Patient Initials Age: 16 Sex: Female Marital Status: Single
Language: English Race: White Ethnicity: White Americans
Sexual Orientation: Bisexual Education: 11Th Grade
Allergies: No notable allergy
Pertinent Data About Case
(This includes: Reason for visit; HPI; Past Psych hx; Medications, Social/Environmental factors, co morbid medical conditions, MSE, & Diagnoses)
Chief Complaint: I am feeling sad and frustrated.
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History of Presenting Illness
Mary is a 16-year-old excited teenager in 11th-grade full-time school. She enjoys socializing and extramural activities while in school. Mary was recently diagnosed with diabetes type 1 and recommended insulin pump therapy. Since then, she has withdrawn from the family and no longer play with friends, and she exhibits low self-esteem and hopelessness and even lost interest in activities she enjoyed doing. The GP diagnosed depression. The patient’s condition has been persistent and worsening for two weeks, significantly straining her parents. The GP settled that the patient’s case needed special attention and referred her to Community Mental Health Team.
Past Psychiatric History: No history of psychiatric problem
Medications (current medical & mental health)
Mary’s referral notes indicate that the depression should be examined further because of the patient’s mental health deterioration. The examination underscored significant depression symptoms, including the persistent feeling of sadness, weight loss, poor sleeping patterns, and burdensomeness. Also, loss of pleasure in enjoyable everyday activities, diminished energy, irritable mood, gloomy outlook, and irritable symptoms were contemporary (Kamenov, Caballero, Miret, Leonardi, Sainio, Tobiasz-Adamczyk, & Cabello, 2016). The symptoms are highly likely to affect the patient’s coping ability, personal life, and overall quality of life.
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Relationship Status: Mary is a friend’s daughter. She has a boyfriend, but she still lives with her parents.
Support System: Mary currently confines her elder sister and the father for emotional and social support. She is closer and free with her father than anyone else, and she does not seem interested in talking to anyone when the father is around. But she talks mostly to her elder sister when the father is away. However, since diagnosis, she distanced herself from her mother and brother and often fought them at the slightest provocation.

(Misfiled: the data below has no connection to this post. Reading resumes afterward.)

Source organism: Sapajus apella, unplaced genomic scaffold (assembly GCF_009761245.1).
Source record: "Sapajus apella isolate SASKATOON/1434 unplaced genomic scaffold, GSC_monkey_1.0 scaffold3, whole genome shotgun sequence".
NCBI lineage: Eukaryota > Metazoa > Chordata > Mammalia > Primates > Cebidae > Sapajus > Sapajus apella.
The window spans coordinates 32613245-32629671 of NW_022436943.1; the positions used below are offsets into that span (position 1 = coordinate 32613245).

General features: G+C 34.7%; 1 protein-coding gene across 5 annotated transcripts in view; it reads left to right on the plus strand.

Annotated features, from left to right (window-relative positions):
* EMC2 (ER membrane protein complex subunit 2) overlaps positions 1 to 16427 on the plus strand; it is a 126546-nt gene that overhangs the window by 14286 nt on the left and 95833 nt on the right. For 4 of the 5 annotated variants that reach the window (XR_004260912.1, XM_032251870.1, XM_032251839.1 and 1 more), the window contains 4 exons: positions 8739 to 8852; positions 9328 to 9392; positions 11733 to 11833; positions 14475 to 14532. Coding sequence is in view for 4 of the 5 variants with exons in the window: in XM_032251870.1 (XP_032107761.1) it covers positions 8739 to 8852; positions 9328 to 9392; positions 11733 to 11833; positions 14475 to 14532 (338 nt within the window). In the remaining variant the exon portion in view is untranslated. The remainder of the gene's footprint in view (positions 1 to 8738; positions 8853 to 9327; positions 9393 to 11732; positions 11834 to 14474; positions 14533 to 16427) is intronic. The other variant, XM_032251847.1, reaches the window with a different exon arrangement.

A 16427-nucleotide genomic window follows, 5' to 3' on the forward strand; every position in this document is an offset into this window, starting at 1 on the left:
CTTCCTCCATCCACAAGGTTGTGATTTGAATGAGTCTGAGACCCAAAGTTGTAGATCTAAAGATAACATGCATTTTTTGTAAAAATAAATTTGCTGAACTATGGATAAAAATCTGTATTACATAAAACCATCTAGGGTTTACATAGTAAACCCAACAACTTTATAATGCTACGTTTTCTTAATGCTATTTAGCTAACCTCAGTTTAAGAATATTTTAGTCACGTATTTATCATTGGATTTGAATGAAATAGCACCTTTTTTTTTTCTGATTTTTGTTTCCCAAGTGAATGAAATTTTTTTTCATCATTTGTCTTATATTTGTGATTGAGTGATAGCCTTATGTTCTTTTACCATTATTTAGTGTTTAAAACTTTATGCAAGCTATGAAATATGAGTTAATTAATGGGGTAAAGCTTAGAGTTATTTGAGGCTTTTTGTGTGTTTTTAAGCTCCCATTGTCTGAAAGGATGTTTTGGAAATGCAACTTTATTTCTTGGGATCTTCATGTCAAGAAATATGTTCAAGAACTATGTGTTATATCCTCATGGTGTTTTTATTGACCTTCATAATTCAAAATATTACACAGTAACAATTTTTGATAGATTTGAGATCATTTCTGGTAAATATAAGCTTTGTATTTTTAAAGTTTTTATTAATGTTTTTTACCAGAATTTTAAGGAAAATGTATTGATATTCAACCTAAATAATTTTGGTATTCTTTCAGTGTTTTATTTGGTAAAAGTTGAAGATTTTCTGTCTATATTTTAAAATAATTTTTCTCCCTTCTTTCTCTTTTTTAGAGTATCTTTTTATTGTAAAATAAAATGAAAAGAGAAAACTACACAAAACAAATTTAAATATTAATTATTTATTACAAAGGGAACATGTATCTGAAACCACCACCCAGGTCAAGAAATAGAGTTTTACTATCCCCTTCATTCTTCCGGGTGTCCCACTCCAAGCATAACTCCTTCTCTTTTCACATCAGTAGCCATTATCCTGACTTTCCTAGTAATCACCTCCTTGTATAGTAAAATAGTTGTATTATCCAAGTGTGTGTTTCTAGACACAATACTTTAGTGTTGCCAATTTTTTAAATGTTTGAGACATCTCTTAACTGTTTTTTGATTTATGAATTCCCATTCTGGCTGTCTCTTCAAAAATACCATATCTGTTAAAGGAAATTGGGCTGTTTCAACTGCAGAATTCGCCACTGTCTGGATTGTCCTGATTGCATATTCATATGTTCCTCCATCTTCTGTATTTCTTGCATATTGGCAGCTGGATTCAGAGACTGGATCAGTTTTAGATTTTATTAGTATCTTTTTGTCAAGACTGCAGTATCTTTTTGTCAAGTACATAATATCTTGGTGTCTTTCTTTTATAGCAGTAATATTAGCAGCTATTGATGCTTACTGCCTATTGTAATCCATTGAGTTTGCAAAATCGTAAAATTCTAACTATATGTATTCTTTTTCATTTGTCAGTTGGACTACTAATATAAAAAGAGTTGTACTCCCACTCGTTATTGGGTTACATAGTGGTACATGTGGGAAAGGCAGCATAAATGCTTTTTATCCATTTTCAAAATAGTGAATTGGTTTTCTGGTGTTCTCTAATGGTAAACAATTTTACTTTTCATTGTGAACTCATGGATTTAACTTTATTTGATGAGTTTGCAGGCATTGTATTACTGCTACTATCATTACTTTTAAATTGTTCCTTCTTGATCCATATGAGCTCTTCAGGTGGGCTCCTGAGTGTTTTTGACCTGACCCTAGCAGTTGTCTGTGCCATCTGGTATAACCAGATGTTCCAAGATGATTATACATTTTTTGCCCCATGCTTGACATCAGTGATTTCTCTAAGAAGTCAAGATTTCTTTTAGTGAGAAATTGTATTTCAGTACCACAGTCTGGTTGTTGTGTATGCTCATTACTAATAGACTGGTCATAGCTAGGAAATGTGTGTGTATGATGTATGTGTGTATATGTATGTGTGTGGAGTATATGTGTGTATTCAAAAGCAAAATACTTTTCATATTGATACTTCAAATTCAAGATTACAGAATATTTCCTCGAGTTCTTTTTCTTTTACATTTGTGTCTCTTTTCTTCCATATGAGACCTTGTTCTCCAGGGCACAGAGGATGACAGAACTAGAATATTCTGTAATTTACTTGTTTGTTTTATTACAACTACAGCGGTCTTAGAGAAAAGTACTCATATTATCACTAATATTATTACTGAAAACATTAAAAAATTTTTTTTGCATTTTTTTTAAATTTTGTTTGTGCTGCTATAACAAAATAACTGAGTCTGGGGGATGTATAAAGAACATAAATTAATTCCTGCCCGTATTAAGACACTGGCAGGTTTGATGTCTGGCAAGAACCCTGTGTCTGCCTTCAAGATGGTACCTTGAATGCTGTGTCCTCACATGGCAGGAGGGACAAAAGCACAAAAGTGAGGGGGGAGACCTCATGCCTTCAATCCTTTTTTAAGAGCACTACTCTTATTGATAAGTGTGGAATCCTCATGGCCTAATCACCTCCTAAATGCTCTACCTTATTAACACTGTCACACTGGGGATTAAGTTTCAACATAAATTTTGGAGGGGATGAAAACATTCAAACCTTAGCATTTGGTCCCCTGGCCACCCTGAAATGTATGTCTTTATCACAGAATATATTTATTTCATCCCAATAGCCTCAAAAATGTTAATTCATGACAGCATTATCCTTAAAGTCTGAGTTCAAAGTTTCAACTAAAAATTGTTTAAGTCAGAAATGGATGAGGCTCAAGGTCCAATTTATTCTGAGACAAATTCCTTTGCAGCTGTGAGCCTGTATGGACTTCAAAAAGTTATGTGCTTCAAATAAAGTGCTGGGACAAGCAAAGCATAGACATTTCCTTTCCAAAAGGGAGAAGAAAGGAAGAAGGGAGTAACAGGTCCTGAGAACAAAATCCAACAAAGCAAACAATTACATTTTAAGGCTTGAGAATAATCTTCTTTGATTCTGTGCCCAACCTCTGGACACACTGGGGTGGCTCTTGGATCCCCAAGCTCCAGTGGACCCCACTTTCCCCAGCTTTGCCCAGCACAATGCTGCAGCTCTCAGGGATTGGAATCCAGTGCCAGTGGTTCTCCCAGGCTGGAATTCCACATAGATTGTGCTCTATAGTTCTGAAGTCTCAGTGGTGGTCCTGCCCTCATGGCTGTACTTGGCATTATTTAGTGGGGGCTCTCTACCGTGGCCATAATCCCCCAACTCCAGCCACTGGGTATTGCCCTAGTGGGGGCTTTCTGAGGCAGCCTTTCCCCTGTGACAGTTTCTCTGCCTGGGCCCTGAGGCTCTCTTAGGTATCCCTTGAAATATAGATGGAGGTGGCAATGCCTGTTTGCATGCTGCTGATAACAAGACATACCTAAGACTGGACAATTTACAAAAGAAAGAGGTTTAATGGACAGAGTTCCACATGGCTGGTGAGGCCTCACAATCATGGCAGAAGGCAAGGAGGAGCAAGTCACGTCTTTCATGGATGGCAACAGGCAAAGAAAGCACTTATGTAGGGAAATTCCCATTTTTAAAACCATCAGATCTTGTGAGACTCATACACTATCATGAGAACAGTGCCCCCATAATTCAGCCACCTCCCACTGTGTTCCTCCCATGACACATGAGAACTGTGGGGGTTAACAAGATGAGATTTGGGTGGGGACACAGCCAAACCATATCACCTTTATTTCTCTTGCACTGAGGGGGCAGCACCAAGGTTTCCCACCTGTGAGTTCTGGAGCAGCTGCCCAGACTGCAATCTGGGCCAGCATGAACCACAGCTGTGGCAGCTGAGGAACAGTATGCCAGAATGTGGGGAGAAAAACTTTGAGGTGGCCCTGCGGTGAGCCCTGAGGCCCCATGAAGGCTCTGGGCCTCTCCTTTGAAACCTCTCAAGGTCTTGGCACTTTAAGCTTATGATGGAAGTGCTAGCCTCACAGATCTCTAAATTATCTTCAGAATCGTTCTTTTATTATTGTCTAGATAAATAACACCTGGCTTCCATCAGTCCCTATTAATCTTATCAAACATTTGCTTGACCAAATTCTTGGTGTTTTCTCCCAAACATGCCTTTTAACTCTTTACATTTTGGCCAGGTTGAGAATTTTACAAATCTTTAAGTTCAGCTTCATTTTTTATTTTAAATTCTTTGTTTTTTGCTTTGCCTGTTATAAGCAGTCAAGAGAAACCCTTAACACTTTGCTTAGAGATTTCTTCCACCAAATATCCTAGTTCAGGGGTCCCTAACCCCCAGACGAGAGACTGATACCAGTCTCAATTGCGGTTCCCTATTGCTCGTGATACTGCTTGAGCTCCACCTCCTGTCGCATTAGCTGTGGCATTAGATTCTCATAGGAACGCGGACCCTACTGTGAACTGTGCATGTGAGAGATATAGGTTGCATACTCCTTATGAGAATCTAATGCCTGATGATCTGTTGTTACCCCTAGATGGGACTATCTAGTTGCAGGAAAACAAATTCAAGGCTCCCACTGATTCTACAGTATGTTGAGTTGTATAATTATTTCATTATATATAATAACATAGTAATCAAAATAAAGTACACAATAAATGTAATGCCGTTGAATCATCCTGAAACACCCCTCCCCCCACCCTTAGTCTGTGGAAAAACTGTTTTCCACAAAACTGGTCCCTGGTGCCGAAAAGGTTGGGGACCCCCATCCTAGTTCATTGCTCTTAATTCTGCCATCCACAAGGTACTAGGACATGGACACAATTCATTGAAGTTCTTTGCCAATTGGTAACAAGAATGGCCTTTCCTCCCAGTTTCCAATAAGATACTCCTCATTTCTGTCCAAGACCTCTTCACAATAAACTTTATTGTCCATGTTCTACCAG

Housing: Mary presently lives with her parents in a three-bedroomed house in the middle of the upper-income neighborhood.
Education: Mary is a full-time student currently in 11th grade.
Developmental Milestones: Mary is currently in an adolescent stage of development.
Legal: A person
Abuse/Trauma: No history of trauma
Military Service: No history of military service
Cultural Concerns: She highly values her positive self-image
Other: She is so religious and loves reading the bible.
Relevant Comorbid Medical Problems and Physical Disabilities (example- diabetes, asthma, chronic pain, birth defects, sensory impairment, impaired mobility, and so on)
Mental Status Exam
Appearance: moody and disturbed
Motor Activity: walks but appears weak
Attitude: she has an aggressive and rebellious attitude
Speech: talks clearly
Affect: negative affect
Mood: depressed and sad
Thought Processes: exhibits lack of goal-directedness and keep introducing seemingly unrelated thoughts
Thought content: appears preoccupied and obsessed.
Suicidal ideation: no history of suicidal ideation
Homicidal ideation: No history
Cognition: identity confusion andpoor motor coordination
Orientation: is aware of the place and time/alert
Memory: clear memory
Insight: fair, she acknowledges that she feels stressed
Judgment: Synthetic judgments can only give descriptive details on a situation.
Stream of Thought: expresses inability to focus on one thought or idea
Psychomotor Activity: decreased
Fund of Knowledge: aware of social events around her
Cognitive Function Abilities:
Attention span– four seconds
Abstract thinking– low
Concrete thinking– high
Metaphors– struggling to defeat depression
(include DSM 5 code and all components of diagnoses)
F32.3_Major depressive disorder, single episode, severe with psychotic characteristics
Interventions (or “medical decision making”)
The most recommended intervention for the patient is a mix of psychotherapy and antidepressant medications. Even though effective psychotherapy and antidepressant treatments have been developed, study shows that only about two-thirds of patients under depression respond to a single-modality treatment (Dunlop, 2016). Hence there is a need to combine both psychotherapy and antidepressant for effective outcomes. As for the antidepressants, the doctor should begin by prescribing SSRI, including escitalopram (Lexapro) and citalopram (Celexa), as they are safe for kids and causes few to no bothersome side effects (Jennings, 2018). SSRI is the best option for the patient as she is currently under other diabetes medications.
Kamenov, K., Caballero, F. F., Miret, M., Leonardi, M., Sainio, P., Tobiasz-Adamczyk, B., & Cabello, M. (2016). Which are the most burdensome functioning areas in depression? A cross-national study. Frontiers in Psychology, 7, 1342.
Dunlop, B. W. (2016). Evidence-based applications of combination psychotherapy and pharmacotherapy for depression. Focus, 14(2), 156-173.
Jennings, L. (2018). Antidepressants. In Clinical Psychopharmacology for Neurologists (pp. 45-71). Springer, Cham.